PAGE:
Andrew Tate

Twitter is just one of many social media platforms that banned controversial influencer Andrew Tate. Tate has become infamous for making violent, misogynistic remarks about women and spreading what some consider toxic masculinity. He has built up a large fan base that has caused concern among his critics, who fear the influence of his rhetoric. Over the past year, Facebook, YouTube, Instagram and TikTok have all banned Tate from posting on their sites, following in the footsteps of Twitter, which banned him in 2017. Tate’s Twitter suspension came after Tate tweeted that women “should bear some responsibility”. for assaults, per NBC.

Tate went viral after making videos comparing women to property, praising his status as an “alpha male” and describing how he would attack a woman if she accused him of cheating. In a Vimeo video for his fans, Tate claimed that his comments that critics called misogynistic were “taken out of context”. He also called himself a “victim” of his “own success.”

After being banned for five years, Musk recently reinstated Tate’s Twitter account. Tate celebrated by tweeting a photo of herself with the caption“Mastery is a funny thing. It’s almost like losing on a long enough scale just isn’t an option.”

Jordan Peterson

Canadian psychologist and self-help author Jordan Peterson also returned to Twitter after being banned on June 28 for violating the company’s hate speech policy. Forbes. After the post triggered his suspension, Peterson chose to leave the platform rather than delete the post.

Following his suspension, Peterson posted a nearly 15-minute YouTube video saying he would rather die than delete the post. He also infamously said, “Up yours, woke up moralists. We’ll see who cancels who!” The line went viral and turned into a Peterson meme reposted hours after returning to the platform.

Kathy Griffin

Comedian Kathy Griffin earned her account suspension about a month ago when she impersonated and mocked the platform’s new CEO in several tweets. Griffin changed her profile picture and name to match Musk’s account, tweeting, “After a lively discussion with the women in my life, I’ve decided that voting blue for their choice is only right. (They’re sexy, too, by the way. women. .) #VoteBlueToProtectWomen.” The platform immediately suspended Griffin and several other Musk parody accounts.

Griffin seemed indifferent to the news that she can now return to Twitter following Musk’s decision to have her suspension overturned. On Mastodon, a social network popular among former Twitter users, Griffin wrote, “Dear Space Karen. No thanks.”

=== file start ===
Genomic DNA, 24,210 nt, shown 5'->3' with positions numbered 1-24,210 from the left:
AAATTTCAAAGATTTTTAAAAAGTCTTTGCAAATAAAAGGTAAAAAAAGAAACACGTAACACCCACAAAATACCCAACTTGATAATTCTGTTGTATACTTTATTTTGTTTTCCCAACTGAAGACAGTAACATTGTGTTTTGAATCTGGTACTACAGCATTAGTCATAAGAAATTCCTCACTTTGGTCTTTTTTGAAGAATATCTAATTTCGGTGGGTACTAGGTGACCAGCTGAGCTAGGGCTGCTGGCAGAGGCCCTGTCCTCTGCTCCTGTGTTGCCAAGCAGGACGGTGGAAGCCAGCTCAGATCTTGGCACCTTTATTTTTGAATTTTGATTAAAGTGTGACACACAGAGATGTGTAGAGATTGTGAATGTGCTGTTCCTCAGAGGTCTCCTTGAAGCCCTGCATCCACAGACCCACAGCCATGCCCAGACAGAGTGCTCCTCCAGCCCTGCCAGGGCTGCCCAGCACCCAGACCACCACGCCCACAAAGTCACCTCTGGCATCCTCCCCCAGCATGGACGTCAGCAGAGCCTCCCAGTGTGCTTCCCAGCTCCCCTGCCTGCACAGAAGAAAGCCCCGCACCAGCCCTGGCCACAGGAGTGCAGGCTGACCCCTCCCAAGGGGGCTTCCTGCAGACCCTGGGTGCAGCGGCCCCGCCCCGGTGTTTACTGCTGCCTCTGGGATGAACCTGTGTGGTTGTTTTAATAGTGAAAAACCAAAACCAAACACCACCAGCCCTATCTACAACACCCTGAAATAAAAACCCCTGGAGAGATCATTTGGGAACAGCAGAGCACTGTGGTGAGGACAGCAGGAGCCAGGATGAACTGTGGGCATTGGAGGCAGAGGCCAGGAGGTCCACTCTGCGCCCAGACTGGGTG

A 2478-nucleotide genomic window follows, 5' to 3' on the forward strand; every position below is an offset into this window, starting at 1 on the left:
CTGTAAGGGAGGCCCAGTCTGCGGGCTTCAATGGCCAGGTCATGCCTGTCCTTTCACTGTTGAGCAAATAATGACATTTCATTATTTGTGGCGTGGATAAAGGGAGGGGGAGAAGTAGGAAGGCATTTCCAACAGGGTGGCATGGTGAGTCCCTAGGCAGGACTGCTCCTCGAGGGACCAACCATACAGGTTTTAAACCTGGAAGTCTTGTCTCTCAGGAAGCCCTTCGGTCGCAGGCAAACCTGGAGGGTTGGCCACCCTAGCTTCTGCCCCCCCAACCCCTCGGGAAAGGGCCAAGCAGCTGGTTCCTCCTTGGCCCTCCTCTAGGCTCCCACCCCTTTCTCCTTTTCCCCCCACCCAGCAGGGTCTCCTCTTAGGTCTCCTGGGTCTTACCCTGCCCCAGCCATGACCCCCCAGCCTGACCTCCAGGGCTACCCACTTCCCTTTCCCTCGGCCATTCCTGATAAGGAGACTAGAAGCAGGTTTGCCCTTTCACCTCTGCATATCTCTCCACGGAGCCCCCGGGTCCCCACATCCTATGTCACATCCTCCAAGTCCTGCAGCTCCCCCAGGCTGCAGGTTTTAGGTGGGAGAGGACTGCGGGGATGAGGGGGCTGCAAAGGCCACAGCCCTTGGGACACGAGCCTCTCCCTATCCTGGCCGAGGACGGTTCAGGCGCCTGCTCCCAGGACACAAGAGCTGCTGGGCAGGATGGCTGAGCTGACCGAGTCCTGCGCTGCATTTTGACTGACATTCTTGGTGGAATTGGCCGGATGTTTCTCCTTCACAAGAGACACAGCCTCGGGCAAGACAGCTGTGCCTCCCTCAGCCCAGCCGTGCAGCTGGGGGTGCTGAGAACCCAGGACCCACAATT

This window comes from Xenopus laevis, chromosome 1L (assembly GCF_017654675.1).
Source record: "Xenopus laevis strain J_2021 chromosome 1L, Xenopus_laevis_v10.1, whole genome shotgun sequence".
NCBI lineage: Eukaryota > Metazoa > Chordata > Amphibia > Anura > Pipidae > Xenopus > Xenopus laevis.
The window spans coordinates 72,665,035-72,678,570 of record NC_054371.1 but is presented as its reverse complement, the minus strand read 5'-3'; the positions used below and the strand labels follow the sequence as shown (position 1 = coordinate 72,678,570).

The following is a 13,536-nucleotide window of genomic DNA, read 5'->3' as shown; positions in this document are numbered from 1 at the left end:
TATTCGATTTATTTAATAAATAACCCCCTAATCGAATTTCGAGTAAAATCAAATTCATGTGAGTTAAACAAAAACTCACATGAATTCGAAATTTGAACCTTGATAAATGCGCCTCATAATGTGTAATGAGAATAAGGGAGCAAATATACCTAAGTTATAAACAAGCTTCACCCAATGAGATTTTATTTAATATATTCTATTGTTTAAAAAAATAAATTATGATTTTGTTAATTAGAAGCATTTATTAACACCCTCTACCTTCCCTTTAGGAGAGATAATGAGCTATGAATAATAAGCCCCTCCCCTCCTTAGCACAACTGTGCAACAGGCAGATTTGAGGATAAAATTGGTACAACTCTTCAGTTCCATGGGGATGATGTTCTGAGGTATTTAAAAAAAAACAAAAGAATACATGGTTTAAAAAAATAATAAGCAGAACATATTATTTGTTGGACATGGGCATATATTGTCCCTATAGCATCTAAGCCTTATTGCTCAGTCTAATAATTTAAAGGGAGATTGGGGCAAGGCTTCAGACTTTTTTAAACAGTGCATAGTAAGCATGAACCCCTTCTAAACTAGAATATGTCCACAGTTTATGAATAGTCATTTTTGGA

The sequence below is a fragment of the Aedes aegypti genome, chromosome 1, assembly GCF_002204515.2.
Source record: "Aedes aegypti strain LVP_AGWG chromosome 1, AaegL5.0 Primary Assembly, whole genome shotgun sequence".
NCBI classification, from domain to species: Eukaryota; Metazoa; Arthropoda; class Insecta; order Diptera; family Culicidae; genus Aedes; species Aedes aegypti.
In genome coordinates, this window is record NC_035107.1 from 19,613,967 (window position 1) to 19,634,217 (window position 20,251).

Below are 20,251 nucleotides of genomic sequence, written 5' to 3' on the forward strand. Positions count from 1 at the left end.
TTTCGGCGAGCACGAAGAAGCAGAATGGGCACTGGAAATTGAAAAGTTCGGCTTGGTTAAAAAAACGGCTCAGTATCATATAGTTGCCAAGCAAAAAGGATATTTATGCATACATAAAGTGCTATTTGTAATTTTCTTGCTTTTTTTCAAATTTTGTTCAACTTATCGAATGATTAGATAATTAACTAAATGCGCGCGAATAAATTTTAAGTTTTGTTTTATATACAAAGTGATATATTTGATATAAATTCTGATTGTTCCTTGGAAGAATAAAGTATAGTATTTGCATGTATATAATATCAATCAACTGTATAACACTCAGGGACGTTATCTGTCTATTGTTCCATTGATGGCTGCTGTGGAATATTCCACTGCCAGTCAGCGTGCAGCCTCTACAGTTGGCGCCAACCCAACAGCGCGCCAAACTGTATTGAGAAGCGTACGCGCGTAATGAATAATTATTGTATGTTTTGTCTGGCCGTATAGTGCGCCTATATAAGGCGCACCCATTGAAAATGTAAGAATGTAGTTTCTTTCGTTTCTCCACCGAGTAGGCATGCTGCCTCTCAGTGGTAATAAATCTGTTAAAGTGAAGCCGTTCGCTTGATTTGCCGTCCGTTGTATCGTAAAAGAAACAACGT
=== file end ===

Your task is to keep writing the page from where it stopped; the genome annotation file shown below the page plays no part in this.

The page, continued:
The Babylonian Bee

Conservative satirical site The Babylonian Bee lost access to his Twitter account in March after making disparaging remarks about Rachel Levine, a trans woman who currently serves as the assistant secretary of health of the US. The outlet nominated Levine as “Man of the Year” in response to her being named one of USA todayWoman of the Year. The site chose to stay away from Twitter rather than delete the offending tweet, at the company’s request. In response to the terms of the ban, Babylonian Bee CEO Seth Dillon wrote, “Truth is not hate speech. If the price of telling the truth is the loss of our Twitter account, so be it. We will not compromise the truth to keep our account. “

After Musk announced that the account had been restored on November 18, The Babylonian Bee tweeted“We’re back. Let that sink in.”

Marjorie Taylor Greene

Rep. Marjorie Taylor Greene (R-Ga.) had her in person Twitter account permanently suspended in early January 2022 after repeatedly posting incorrect information about the COVID-19 pandemic. Greene responded at the time, “Twitter is an enemy of America and can’t handle the truth. That’s fine, I’ll show America we don’t need them, and it’s time to defeat our enemies.”

The company reinstated her account on Nov. 21. Greene celebrated her return on Twitter on Monday with a video that went on for over an hour, during which she pledged to spend her time on the platform “testing every free speech restriction I have”. She further tweeted that the suspension prevented her from raising funds “to face a huge legal challenge and fund my campaign.” Along with the link to her campaign website, she added, “Send me a gift because I’m still fighting.”